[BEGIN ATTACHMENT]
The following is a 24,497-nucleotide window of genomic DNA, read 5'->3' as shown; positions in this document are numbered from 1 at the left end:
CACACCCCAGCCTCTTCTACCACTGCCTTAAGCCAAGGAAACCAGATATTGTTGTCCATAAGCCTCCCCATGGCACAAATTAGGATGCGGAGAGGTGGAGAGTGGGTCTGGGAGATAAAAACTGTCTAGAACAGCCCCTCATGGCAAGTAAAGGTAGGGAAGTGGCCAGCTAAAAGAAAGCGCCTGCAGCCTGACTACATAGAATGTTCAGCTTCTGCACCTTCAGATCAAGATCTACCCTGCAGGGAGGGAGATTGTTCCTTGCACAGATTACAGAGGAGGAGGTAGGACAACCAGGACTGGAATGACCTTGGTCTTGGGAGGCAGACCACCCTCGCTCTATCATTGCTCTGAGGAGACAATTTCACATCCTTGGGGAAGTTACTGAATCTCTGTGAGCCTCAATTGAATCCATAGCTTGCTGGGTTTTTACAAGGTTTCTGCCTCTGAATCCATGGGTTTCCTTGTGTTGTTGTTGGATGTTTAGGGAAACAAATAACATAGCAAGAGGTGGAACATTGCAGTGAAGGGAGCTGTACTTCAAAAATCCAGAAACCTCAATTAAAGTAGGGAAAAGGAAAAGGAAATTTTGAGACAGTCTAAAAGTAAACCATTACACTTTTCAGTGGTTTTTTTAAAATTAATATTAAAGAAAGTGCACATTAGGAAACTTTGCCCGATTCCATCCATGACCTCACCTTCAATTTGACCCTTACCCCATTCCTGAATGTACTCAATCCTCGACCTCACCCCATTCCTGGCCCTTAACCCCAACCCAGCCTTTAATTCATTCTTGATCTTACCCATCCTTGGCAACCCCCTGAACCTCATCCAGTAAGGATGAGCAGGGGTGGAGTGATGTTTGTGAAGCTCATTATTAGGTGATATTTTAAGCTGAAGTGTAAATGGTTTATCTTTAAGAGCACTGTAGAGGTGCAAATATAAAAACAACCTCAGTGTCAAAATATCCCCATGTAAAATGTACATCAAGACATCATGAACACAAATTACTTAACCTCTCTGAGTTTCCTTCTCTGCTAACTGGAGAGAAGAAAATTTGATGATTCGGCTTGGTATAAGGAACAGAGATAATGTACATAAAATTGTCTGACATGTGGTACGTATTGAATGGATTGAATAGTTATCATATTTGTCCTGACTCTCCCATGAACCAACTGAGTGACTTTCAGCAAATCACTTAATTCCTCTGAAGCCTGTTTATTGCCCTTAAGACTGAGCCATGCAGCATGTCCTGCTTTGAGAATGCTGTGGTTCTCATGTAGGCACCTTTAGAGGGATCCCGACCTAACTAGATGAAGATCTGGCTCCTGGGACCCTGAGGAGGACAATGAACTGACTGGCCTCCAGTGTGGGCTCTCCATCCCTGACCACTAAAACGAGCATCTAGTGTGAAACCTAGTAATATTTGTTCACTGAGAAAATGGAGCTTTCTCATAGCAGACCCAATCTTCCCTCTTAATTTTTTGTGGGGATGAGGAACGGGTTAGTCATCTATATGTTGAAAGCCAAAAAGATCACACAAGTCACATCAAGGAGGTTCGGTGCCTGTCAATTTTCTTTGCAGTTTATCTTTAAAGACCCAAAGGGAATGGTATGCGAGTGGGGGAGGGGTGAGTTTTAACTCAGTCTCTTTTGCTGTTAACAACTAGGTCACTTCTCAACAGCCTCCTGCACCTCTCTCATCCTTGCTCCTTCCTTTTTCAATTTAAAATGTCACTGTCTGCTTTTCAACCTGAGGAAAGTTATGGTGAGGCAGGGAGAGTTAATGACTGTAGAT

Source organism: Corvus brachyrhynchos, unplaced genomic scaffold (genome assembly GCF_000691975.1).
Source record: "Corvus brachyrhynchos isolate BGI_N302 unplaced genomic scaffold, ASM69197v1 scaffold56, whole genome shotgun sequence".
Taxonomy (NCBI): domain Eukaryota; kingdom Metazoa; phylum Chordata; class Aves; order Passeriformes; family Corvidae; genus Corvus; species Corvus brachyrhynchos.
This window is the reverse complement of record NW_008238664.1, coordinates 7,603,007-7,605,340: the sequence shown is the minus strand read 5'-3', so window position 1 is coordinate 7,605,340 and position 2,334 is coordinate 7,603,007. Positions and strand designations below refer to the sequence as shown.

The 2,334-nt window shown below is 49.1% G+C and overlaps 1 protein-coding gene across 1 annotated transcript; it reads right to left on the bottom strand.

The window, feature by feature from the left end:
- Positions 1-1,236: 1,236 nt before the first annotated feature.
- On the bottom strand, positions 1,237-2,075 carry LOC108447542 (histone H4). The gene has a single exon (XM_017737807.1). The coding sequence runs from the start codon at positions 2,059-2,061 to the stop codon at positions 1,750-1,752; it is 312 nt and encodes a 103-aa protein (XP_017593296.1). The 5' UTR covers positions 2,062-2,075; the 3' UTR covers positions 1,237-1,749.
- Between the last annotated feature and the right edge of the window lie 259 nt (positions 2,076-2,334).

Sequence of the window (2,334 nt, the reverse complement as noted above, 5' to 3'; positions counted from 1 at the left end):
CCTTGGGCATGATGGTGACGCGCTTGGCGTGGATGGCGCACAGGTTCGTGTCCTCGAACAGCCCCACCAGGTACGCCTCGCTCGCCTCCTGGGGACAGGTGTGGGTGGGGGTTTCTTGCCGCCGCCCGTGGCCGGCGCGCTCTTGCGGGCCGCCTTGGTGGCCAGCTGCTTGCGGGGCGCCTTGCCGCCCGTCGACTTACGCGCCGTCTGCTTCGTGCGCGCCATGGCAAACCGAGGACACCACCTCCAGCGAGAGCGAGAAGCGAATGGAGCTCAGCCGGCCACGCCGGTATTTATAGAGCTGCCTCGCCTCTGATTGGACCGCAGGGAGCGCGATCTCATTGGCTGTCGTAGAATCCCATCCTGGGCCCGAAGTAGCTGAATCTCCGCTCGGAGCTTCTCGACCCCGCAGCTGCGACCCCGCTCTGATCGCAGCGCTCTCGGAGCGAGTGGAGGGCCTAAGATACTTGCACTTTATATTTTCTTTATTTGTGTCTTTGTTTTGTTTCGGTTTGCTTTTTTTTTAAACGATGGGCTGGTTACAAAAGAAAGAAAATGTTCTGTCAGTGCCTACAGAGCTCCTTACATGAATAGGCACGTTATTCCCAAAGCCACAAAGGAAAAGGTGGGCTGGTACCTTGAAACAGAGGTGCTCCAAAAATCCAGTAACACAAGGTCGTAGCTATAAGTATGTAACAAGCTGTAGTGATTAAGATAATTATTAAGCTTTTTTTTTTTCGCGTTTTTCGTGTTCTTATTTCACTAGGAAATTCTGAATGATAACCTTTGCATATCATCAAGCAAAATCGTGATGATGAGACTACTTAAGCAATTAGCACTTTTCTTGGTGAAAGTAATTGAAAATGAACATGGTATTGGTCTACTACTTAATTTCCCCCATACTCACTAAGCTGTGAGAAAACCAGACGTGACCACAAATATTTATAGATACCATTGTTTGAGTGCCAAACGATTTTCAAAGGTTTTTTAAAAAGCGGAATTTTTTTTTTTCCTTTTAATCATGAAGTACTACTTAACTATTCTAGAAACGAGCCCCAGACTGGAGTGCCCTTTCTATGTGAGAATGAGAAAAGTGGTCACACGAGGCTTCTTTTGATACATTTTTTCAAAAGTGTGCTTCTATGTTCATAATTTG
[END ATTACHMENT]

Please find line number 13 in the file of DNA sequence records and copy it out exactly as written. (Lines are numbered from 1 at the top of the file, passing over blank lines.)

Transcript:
CCTTGGGCATGATGGTGACGCGCTTGGCGTGGATGGCGCACAGGTTCGTGTCCTCGAACAGCCCCACCAGGTACGCCTCGCTCGCCTCCTGGGGACAGGTGTGGGTGGGGGTTTCTTGCCGCCGCCCGTGGCCGGCGCGCTCTTGCGGGCCGCCTTGGTGGCCAGCTGCTTGCGGGGCGCCTTGCCGCCCGTCGACTTACGCGCCGTCTGCTTCGTGCGCGCCATGGCAAACCGAGGACACCACCTCCAGCGAGAGCGAGAAGCGAATGGAGCTCAGCCGGCCACGCCGGTATTTATAGAGCTGCCTCGCCTCTGATTGGACCGCAGGGAGCGCGATCTCATTGGCTGTCGTAGAATCCCATCCTGGGCCCGAAGTAGCTGAATCTCCGCTCGGAGCTTCTCGACCCCGCAGCTGCGACCCCGCTCTGATCGCAGCGCTCTCGGAGCGAGTGGAGGGCCTAAGATACTTGCACTTTATATTTTCTTTATTTGTGTCTTTGTTTTGTTTCGGTTTGCTTTTTTTTTAAACGATGGGCTGGTTACAAAAGAAAGAAAATGTTCTGTCAGTGCCTACAGAGCTCCTTACATGAATAGGCACGTTATTCCCAAAGCCACAAAGGAAAAGGTGGGCTGGTACCTTGAAACAGAGGTGCTCCAAAAATCCAGTAACACAAGGTCGTAGCTATAAGTATGTAACAAGCTGTAGTGATTAAGATAATTATTAAGCTTTTTTTTTTTCGCGTTTTTCGTGTTCTTATTTCACTAGGAAATTCTGAATGATAACCTTTGCATATCATCAAGCAAAATCGTGATGATGAGACTACTTAAGCAATTAGCACTTTTCTTGGTGAAAGTAATTGAAAATGAACATGGTATTGGTCTACTACTTAATTTCCCCCATACTCACTAAGCTGTGAGAAAACCAGACGTGACCACAAATATTTATAGATACCATTGTTTGAGTGCCAAACGATTTTCAAAGGTTTTTTAAAAAGCGGAATTTTTTTTTTTCCTTTTAATCATGAAGTACTACTTAACTATTCTAGAAACGAGCCCCAGACTGGAGTGCCCTTTCTATGTGAGAATGAGAAAAGTGGTCACACGAGGCTTCTTTTGATACATTTTTTCAAAAGTGTGCTTCTATGTTCATAATTTG